Imposter Syndrome, for authors

For those of us who truly care about writing, owning our author-ity as an author is sometimes a challenge, both because there is almost always a writer more successful than we are, and also because there are so many pretenders.

I was on a long bus trip across country years ago, and most of the people on the bus said they were writers or authors.  I did not declare myself, because though I was writing constantly, achieving a career in ” real” writing meant too much to me to declare yet at that stage.  Today, the field is even more packed with possible pretenders–hobby bloggers, or just those who reply a lot online can call themselves writers, and in a sense, authors… since they are technically published.

Italian impersonators for Johnny Depp and Elvis

Italian impersonators for Johnny Depp and Elvis

In psychology, the complex of not feeling “real” in one’s accomplishments is sometimes referred to as “the Imposter Syndrome” –one feels like an imposter. One of the writers I interviewed for my first book had already published two books, and in the interview she still could not call herself an author.  She said it took filling out her IRS 1040, when she entered “author” next to her income from the year–THAT was when she called herself an author, felt herself an author, and stepped into that identity.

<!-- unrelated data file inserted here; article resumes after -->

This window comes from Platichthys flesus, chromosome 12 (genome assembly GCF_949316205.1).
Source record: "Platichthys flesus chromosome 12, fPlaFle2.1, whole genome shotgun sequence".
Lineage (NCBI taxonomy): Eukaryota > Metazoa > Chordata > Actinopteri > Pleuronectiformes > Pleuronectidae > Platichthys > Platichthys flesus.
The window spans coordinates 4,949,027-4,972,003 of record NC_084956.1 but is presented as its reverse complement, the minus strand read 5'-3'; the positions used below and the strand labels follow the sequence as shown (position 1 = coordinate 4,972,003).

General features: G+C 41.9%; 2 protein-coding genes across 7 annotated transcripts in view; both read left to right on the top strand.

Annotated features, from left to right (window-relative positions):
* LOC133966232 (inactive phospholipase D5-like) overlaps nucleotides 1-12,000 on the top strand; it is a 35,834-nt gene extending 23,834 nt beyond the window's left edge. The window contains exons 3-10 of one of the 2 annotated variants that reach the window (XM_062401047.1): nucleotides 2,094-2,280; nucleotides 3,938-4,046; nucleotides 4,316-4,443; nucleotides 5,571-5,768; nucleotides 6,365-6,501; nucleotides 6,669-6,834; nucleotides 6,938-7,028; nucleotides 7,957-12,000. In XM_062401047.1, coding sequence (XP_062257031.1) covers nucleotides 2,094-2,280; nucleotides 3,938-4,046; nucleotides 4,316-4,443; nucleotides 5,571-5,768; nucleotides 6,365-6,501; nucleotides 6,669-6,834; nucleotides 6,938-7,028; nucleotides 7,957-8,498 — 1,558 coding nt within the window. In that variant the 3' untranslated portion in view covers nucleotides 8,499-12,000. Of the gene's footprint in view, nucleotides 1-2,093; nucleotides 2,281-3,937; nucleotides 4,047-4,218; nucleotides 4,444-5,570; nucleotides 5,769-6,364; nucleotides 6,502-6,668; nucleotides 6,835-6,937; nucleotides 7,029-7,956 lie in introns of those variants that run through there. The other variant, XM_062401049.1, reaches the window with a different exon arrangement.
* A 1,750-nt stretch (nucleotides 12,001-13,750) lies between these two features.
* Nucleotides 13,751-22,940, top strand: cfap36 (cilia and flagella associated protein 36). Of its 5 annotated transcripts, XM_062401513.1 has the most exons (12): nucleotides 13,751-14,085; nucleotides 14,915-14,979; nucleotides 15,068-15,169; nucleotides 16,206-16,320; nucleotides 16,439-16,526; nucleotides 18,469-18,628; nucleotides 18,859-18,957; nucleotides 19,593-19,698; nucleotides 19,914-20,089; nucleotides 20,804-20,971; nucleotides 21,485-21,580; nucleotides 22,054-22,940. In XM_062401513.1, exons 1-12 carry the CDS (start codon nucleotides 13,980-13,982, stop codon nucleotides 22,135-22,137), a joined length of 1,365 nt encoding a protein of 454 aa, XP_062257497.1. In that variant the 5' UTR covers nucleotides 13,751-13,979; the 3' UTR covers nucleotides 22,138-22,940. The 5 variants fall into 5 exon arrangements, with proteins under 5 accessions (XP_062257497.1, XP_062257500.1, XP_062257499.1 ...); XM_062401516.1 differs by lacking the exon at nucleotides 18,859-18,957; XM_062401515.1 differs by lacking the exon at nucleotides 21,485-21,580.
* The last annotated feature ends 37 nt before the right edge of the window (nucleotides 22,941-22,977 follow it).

I like the distinction between writer (who are many), and authors (who are fewer).  For me, an author carries the connotation of established achievement: either published as an author-ity in a subject, or established in publication–and is distinguished in the craft of writing.  Writer carries the connotation of a practitioner–one who practices and is engaged in the art of writing.

My moment of owning being an author was opening my first box of books arriving from The Writer Books  / Watson Guptill.  I opened it, pulled the book out, smelled it, and unexpectedly burst into sobs.  Deep belly animal like sobs, that I had no idea were there.  It wasn’t that the process had been difficult.  To the contrary–the interviews and writing process had been immensely transformative.

The sobs came from feeling I had made a contribution that could make a difference to others.  Freud said life was about sex and love.  To this, Jung added “and work.”  The sobs came from holding my work in my hands,work that I cared deeply about.   I had held probably more than 100 technical reports and manuals I had written, but none of them carried my writer DNA like this one did.

At that moment, I no longer felt like an imposter.  My identity shifted  from writer to author.

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